As I dove happily into The Artist's Way this spring and summer, I felt myself learning more and more about how I work, how I resist my work, and how I've invented and cultivated so many obstacles for myself over the years.
It's been eye-opening. Definitely life-changing.
... Which is why I can't stop talking about it!! ;)
But I realized pretty quickly that the issues I uncovered in myself went further and deeper than I could fix with a few journal entries or a handful of imaginative tasks.
And much as I love positive affirmations, I wanted to find even better resources for putting Humpty Dumpty together again.
Well. Let me just say: I DID.
It happened when I was about three weeks into The Artist's Way. I was discovering, vividly, how deep and extensive and twisted the roots of my perfectionism and shame are.
"I've seen a couple of talks of hers. She does a lot of work with shame and vulnerability," my sister said.
"HOLD UP," I said, clutching the phone tighter. "I have shame! I didn't even realize that's what it was called, but I have so much shame! And I'm terrible at being vulnerable!"
"You need to read her books," my sister said. "Seriously."
A few days later, she texted me that she had, as she put it, gone down the Brené Brown rabbit hole on the Internet, and that everything she was learning and finding was incredible.
My sister told me, She deals with perfectionism!
And also with trust. With shame. With courage.
With how to put yourself and your work out there in the world, and not die because of it.
She had my attention.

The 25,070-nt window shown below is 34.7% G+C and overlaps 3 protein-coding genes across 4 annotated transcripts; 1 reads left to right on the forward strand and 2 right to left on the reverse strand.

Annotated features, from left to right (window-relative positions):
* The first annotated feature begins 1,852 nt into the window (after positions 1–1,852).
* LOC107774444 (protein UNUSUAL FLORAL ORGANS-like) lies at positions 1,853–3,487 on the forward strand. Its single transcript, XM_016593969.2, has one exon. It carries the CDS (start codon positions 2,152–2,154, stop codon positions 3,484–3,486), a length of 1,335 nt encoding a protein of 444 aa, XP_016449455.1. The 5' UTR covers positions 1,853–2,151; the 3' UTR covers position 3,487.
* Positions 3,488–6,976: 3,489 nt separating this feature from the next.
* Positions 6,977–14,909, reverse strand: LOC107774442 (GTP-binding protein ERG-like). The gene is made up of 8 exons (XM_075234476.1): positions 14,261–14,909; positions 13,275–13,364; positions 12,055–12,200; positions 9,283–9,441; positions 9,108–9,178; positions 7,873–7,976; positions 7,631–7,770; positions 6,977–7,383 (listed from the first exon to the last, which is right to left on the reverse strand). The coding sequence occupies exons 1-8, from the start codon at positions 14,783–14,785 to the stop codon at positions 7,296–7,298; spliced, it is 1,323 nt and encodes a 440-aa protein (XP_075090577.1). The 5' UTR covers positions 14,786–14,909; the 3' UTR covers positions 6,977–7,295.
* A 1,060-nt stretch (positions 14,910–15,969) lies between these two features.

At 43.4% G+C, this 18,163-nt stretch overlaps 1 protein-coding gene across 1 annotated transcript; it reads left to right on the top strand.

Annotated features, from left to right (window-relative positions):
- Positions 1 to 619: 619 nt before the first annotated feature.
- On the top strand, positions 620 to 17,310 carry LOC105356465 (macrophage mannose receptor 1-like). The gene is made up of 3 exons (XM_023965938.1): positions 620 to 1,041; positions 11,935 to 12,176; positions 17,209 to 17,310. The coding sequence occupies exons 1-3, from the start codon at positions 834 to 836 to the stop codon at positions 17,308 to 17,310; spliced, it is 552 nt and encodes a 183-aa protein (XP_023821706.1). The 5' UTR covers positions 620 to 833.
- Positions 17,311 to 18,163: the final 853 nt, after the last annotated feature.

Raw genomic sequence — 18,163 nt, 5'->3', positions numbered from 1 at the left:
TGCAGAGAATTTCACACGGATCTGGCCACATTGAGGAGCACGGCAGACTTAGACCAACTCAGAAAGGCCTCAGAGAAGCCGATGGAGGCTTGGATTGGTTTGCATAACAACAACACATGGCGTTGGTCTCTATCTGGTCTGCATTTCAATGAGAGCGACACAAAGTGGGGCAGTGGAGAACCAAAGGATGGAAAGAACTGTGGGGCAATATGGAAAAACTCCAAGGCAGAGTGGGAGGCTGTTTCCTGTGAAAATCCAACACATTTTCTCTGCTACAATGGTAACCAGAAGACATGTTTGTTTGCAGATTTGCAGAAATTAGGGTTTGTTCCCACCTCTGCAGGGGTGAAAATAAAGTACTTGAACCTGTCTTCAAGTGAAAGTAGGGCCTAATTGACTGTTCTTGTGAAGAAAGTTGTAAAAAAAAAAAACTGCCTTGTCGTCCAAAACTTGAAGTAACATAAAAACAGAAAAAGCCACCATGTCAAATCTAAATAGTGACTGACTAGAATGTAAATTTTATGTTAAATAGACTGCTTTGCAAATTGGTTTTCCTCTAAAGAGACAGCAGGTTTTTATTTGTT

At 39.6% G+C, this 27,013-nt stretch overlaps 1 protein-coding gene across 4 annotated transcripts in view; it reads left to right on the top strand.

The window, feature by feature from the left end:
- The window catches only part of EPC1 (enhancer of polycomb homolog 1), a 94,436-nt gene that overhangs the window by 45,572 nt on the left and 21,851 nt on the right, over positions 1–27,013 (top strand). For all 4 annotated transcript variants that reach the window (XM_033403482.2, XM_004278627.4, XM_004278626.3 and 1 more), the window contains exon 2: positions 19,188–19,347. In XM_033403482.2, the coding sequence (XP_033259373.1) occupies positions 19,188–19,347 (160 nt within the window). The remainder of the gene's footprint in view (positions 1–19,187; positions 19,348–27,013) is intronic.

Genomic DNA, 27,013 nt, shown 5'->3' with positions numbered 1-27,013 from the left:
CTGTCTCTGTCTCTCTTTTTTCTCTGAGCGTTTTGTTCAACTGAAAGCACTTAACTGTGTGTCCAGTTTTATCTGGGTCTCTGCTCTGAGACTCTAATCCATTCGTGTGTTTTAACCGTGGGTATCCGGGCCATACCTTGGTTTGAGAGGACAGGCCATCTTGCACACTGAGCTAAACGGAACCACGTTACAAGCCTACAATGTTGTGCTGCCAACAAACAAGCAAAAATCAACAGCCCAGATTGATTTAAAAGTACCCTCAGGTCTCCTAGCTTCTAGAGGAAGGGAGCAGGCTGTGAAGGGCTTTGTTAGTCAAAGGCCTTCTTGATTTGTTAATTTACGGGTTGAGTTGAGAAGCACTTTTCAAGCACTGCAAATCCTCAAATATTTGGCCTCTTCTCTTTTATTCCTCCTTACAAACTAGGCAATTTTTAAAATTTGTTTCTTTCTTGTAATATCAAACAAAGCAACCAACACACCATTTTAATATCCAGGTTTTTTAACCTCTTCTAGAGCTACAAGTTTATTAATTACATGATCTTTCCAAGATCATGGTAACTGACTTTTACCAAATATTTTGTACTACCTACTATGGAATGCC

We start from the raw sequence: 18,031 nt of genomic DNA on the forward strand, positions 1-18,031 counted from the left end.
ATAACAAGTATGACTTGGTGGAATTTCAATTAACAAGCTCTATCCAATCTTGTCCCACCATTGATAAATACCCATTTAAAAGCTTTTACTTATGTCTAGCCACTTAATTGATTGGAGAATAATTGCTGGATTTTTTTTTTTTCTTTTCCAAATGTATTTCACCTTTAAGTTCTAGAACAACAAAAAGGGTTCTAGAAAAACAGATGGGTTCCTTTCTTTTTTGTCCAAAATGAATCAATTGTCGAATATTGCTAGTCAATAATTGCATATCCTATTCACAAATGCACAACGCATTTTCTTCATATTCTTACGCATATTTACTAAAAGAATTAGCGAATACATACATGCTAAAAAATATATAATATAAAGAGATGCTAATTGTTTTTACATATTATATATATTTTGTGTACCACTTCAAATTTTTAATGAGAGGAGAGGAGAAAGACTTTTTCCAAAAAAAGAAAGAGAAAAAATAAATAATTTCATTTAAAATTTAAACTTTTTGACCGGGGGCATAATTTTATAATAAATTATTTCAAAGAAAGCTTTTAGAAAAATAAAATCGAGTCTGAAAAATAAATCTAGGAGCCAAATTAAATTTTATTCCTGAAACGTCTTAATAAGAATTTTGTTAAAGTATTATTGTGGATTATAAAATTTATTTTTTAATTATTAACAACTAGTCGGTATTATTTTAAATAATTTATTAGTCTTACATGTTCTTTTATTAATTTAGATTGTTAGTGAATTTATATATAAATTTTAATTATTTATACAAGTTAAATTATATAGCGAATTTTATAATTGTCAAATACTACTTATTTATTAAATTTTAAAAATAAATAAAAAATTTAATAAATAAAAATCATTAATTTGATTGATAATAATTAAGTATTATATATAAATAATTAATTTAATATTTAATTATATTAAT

I put a Post-It note on my computer screen: Go down the Brené Brown rabbit hole!
I did a little dabbling here and there, reading her blogs and listening to her TED talks. And then when I was sick with a cold for one extended weekend, I dove in the rest of the way.
I listened to talks and podcasts and interviews, one after the other. I took notes. I ordered her books.
You guys. This stuff is legit.
See, thanks to Julia Cameron and The Artist's Way, I had been realizing—for the first time—how grade school had totally transformed how I think of myself and my work.
The short version is: I was a naturally good student. I did well on tests, I understood the material quickly, and I made stellar grades.
I also learned very quickly and very early, that that's the exact way to paint a HUGE target on your own back in grade school.
It's bully fodder, plain and simple. Everyone loves to kick the smart kids. (Even some teachers.)
I learned that if I wanted to survive, I had to shut up, blend in, and become as inconspicuous as I possibly could.
I hid my talents; I hid my grades. I swallowed my academic excitement. And I internalized this message: "It is not okay to do well. If you must do well, don't let anyone know or find out."
I figured that out before I was eight. And I never tried to shake it off.
So even in college, as an English major and writing minor, as I was working on an honors thesis with a professor I deeply admired (and was therefore totally terrified of), I never once asked for a face-to-face meeting with him.
I'd sneak to his office and stick my latest thesis draft in his mailbox and creep away. I didn't talk much to my friends about my honors project either, because my whole past told me loud and clear, That's how you lose friends.
If you're doing well, don't let it be noticeable. Keep your voice down. Or everyone will hate you.